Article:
GROSS: I keep asking myself, if President Bush was still in office, what would he be doing now? Because he had a policy of regime change. He -his administration appeared to be entertaining the idea of some kind of military intervention in Iran, like the possibility of bombing nuclear sites. Do you ask yourself that question like what the Bush administration be doing now?

Mr. SADJADPOUR: You know, Terry, I truly believe that the fissures which we're seeing now amongst Iran's political elites would not have developed during the time of the Bush administration. And what we saw during the time of the Bush administration was that even the reformers who are very critical of Ahmadinejad's government, they kind of bit their lip and they shut up because they said that, you know, Iran is under national security threat right now from the United States. The Bush administration keeps issuing threats and saying all options are on the table, and we'll swallow our pride.

We may hate this President Ahmadinejad, but we don't want to show the world and show the United States signs that there are internal cleavages. So, I truly believe that, you know, whereas the Bush administration kind of united Iran's vying political factions against a common threat, Obama's overtures have really extenuated this deep divides among Iranian officials. So frankly, I don't think the situation we're seeing now in Iran - the divide between the population and the state and the divide amongst revolutionary elites themselves - could have or would have happened during the time of the Bush administration. But I do think that the Obama administration's approach so far during this crisis has been thoughtful, and it's been the right one.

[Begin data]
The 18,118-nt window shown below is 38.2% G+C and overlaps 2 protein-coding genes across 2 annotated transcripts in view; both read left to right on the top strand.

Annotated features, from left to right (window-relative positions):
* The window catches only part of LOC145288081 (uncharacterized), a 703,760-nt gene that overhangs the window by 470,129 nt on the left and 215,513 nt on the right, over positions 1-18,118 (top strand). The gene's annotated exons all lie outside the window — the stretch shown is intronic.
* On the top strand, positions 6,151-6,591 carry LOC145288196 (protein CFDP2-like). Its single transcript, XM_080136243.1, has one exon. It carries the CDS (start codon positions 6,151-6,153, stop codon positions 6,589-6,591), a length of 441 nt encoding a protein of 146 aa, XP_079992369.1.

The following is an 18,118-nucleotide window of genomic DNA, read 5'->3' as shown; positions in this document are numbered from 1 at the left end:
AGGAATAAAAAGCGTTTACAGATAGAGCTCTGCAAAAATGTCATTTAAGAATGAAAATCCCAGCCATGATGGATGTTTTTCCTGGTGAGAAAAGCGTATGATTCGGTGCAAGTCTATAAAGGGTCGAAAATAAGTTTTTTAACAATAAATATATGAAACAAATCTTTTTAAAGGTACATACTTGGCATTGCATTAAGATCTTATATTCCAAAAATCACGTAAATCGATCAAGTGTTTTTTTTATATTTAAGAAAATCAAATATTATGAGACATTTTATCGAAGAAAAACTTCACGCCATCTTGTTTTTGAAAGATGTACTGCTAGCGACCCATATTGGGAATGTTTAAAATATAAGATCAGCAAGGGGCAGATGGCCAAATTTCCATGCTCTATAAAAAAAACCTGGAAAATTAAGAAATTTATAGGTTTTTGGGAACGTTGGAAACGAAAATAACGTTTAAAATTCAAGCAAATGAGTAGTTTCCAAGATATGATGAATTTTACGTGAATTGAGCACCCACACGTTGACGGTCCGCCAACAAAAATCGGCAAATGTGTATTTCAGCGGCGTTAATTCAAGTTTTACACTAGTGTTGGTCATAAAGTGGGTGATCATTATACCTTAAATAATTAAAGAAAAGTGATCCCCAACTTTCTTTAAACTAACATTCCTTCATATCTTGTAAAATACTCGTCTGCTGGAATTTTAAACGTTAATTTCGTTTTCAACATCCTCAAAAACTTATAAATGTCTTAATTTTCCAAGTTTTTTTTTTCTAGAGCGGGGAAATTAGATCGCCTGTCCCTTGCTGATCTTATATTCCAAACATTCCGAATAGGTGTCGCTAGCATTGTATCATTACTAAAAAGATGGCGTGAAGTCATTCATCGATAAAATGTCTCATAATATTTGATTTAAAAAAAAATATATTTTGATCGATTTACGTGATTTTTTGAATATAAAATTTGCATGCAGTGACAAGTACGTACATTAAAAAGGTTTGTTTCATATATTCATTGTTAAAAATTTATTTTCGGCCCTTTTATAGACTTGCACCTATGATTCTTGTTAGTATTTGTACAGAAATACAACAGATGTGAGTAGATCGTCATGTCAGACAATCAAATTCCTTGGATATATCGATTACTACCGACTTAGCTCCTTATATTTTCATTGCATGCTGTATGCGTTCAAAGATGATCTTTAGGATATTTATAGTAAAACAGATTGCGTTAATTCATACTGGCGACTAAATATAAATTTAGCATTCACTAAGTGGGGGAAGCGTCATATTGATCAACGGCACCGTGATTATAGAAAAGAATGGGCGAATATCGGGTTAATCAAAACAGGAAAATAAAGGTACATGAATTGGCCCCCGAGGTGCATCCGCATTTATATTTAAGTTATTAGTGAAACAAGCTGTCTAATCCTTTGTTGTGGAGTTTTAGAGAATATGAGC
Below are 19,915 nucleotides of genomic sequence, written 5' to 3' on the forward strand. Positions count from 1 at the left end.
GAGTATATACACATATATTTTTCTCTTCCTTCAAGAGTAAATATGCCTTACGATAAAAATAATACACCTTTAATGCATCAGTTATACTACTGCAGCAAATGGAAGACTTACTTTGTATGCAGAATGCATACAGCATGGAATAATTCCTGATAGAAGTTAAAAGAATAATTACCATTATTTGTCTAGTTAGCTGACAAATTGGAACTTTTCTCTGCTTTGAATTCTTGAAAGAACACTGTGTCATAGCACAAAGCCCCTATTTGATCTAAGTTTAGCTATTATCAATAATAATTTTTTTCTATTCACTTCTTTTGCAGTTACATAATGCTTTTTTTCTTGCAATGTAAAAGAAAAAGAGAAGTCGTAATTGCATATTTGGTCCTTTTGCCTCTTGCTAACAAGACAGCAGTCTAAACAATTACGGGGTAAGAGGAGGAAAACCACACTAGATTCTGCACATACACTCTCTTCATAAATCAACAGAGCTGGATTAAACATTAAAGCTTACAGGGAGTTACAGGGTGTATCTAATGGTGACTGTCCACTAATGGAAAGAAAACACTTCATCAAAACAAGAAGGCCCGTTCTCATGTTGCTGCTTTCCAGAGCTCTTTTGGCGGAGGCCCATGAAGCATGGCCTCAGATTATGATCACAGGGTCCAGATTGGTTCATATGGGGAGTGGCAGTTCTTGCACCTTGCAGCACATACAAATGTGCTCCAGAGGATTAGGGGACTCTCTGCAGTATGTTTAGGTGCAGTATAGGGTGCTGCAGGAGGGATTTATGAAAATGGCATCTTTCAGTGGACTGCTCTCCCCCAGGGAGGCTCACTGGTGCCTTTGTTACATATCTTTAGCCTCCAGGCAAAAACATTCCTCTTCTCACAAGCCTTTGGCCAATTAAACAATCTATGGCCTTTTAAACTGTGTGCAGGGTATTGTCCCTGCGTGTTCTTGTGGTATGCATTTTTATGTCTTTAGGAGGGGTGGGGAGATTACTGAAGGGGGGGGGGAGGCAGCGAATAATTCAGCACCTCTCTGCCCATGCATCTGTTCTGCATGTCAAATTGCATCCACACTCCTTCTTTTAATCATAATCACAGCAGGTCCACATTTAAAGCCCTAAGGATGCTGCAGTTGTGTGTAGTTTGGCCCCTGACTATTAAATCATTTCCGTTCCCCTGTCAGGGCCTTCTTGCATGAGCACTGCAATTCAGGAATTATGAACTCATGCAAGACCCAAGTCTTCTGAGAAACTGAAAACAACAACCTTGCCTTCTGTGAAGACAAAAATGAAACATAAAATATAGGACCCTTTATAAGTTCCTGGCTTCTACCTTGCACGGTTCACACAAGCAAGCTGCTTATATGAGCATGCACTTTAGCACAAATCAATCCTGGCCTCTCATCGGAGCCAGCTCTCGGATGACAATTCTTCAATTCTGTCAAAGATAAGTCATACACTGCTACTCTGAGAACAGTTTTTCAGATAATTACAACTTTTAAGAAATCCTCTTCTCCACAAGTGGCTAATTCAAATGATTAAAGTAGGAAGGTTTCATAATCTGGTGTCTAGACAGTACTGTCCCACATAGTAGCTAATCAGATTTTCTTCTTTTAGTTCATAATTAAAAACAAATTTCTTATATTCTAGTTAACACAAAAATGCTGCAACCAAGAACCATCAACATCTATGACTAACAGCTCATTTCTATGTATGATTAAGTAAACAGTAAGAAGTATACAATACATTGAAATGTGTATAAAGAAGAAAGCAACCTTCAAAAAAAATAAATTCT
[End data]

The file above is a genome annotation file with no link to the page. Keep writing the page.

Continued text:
And we should continue to defer to the leaders of these opposition movements in Iran themselves. And until they call for a more direct U.S. role, I think we should respect their wishes.

GROSS: Are there are any thoughts you want to leave us with about Iran?

Mr. SADJADPOUR: I do, Terry. This image of this beautiful young woman who we've been talking about during the interview and who much of the world has been talking about, Neda Soltani, there's going to be a vigil for her held this Friday both in the United States and internationally. And soon you're going to be hearing more about this vigil on Facebook and CNN. But I think that - we may not be able to directly intervene in Iran's internal political affairs - we, the United States government. But I know that many Americans and people throughout the world want to express solidarity with the people of Iran. And I think this is one way we can do it, to attend this vigil on behalf of Neda Soltani.

GROSS: Well, I want to thank you so much for talking with us. And I wish all your friends and family who are in Iran well. Thank you.

Mr. SADJADPOUR: Thank you so much, Terry. It has been my great pleasure.

GROSS: Karim Sadjadpour is an analyst at the Carnegie Endowment for International Peace. Our interview was recorded this morning. You can download podcasts of our show on our Web site: freshair.npr.org.